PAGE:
Benjamin: Yeah, I think that’s fair to say. You know, Pitts was a pretty ethical guy when it came down to it. I don’t know how I portrayed him in the book, but he wasn’t a bad guy to work for. Honestly, the porn industry can be pretty heartless—just like all other industries. I think what makes it stand out in relief is that you’re dealing with something that probably shouldn’t be humanized. Sex in a capitalistic context looks pretty grotesque, but it’s treated, you know—the business model is like Blockbuster.

Rail: In that context, what do you think is the relative morality of pornography versus other forms of exploitation?

Benjamin: That’s a good question. Personally I don’t find it more amoral than any other. It is voluntary. It’s a little bit shady because a lot of the people who get into that industry come from tough backgrounds—you know, family problems—and then they’re engaging in the type of behavior that—you know, it’s kind of a reiteration of the traumas that they grew up with so it’s pretty dark. However, is it amoral? I don’t think so. I don’t know. My own moral compass is pretty unpredictable. I just think it’s interesting when it sways into those areas. We live in this hypocritical atmosphere when people are willing to lie and cheat and engage in fucked-up behaviors in a private form. Pornography is interesting because it’s all of that in a public way. In that way, it’s always felt like a breath of fresh air to me—this honesty of how dark things can be.

Rail: There are large portions of the book that read like a confession. What has the feedback been from your family and former coworkers since the book was published?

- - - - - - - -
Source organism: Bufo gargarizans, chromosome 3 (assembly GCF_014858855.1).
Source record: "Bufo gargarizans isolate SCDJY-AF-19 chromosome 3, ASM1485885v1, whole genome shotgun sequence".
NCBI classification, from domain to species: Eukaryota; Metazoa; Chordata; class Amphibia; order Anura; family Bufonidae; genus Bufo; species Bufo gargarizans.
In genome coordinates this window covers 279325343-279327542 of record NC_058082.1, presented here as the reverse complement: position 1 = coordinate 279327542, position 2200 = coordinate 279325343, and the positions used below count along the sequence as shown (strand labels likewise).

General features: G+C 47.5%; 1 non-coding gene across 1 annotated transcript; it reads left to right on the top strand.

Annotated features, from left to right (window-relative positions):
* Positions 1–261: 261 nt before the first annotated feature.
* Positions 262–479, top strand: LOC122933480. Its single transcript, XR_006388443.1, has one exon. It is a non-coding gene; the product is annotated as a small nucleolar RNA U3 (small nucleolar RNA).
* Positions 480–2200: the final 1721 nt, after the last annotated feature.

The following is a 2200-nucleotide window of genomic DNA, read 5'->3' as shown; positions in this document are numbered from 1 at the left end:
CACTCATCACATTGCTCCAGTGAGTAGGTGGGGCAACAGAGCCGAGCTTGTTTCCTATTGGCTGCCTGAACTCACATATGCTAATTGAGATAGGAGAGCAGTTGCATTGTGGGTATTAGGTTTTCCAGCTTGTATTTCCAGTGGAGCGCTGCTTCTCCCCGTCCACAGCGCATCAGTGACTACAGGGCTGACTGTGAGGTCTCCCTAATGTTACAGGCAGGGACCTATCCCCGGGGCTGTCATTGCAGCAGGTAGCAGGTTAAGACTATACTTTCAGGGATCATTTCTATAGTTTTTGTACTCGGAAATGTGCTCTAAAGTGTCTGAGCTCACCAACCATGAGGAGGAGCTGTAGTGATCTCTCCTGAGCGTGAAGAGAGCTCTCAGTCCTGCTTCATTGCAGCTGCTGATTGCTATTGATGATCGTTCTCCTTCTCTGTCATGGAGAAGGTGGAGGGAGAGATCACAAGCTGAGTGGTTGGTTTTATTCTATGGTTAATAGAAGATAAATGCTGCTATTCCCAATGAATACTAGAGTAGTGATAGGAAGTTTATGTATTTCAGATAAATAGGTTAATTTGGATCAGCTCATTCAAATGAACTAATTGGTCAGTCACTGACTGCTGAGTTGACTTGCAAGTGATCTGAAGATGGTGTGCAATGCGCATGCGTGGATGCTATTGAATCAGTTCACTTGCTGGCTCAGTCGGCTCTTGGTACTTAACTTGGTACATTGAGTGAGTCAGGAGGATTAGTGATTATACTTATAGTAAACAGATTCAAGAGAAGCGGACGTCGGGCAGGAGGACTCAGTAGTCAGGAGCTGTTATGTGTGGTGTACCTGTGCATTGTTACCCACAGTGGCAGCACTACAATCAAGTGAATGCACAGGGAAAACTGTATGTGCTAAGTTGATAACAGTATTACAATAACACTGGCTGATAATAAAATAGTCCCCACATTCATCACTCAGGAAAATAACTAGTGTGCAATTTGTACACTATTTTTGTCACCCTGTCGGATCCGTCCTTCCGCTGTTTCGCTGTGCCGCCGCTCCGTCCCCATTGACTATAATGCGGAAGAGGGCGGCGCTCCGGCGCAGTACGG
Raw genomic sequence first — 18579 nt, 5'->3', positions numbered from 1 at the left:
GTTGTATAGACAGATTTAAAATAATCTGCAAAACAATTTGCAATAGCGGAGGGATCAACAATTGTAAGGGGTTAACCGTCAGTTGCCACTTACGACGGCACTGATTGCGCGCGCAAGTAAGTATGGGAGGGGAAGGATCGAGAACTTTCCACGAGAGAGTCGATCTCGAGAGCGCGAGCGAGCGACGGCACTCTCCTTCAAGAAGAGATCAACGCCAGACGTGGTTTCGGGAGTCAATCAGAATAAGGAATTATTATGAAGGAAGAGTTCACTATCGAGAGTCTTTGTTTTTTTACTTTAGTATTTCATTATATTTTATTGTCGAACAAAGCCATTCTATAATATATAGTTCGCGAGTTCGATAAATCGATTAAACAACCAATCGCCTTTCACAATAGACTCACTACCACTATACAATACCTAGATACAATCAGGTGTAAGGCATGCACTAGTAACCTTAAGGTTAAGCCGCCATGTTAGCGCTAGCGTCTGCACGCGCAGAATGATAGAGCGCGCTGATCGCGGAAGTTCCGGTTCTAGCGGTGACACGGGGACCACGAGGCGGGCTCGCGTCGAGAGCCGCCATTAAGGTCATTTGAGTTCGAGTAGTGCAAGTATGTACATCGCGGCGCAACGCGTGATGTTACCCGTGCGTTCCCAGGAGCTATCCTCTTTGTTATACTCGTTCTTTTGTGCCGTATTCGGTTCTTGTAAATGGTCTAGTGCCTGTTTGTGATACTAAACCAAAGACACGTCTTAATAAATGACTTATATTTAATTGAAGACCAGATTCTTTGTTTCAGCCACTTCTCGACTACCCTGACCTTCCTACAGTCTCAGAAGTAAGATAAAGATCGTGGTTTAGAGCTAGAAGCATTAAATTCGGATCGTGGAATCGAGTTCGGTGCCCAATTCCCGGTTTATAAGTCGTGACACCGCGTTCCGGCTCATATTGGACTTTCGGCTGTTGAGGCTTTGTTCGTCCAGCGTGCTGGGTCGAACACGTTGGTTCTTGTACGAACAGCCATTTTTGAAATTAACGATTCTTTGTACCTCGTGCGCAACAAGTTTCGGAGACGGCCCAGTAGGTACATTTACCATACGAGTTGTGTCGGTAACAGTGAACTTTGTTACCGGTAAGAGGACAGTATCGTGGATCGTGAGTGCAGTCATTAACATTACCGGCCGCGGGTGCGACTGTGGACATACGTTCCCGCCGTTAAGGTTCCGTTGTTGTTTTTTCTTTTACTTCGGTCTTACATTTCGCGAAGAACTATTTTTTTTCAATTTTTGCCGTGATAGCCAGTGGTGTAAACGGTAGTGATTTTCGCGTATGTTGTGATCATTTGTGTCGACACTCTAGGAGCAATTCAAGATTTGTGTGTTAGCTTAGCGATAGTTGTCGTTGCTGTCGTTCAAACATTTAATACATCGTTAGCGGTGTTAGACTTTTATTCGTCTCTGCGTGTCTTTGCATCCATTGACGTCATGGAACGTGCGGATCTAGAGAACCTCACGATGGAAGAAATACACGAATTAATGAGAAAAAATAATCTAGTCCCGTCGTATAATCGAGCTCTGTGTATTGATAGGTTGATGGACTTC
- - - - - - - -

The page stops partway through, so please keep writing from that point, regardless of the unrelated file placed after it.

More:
Benjamin: While it’s embarrassing for my family to sit around Thanksgiving and everybody’s like, “hey good job with the book, but we’re not gonna talk about the content of it,” I think my family feels good about me succeeding in the field that I’ve been wanting to, regardless of content. Liz has mixed feelings about it. I divulged a lot and I feel bad, but I tried to write the book without her and the book sucked. Writing about our relationship was super important to me because, honestly, that’s what helped me understand that I was kind of going down the tubes as a person. I sent a copy to Pitts also and he’s been cool about it—really cool about it—and I saw Timberlake, too, all these people I haven’t talked to in like five years.

Rail: I know you’re doing a lot of visual and music performances to help promote your book. Were those ideas that you came up with before you got the book published? Or were they something that you thought of as part of the publicity of the book?

Benjamin: A little bit of both. I’ve always been interested in multimedia. When I was at Brown, I was studying video in a production way and that’s what led me to doing porn, but I was also writing and I have an interest in sound. When I was at Cal Arts, I was trying to explore sound documentary. The thing that I’m most interested in now is my lecture series called A Brief History of Porn where I take non-explicit clips from adult films over the last 50 years and use them to talk about the trajectory of the genre and how they relate to other types of film.

Rail: To quote another line from the book, “the real story is always now.” How has your life changed since the book?

Benjamin: I’m still dedicated to the same kind of ideals that led me to the porn industry, like exploration. I am getting older. I’m 35 now, so some of my behavior is more appropriate for a 21-year-old boy than it is for a 35-year-old man-boy, but I’m still on the same trip. I would love to do more participatory journalism or first-person stuff. I’d like to write another memoir where I put myself in an intense situation, something anthropological, akin to the porn industry but definitely not the porn industry.


Winston Len

WINSTON LEN's last publication in the Brooklyn Rail was October 2011, "Wandering Through Life's Wilderness."


The Brooklyn Rail

FEB 2012

All Issues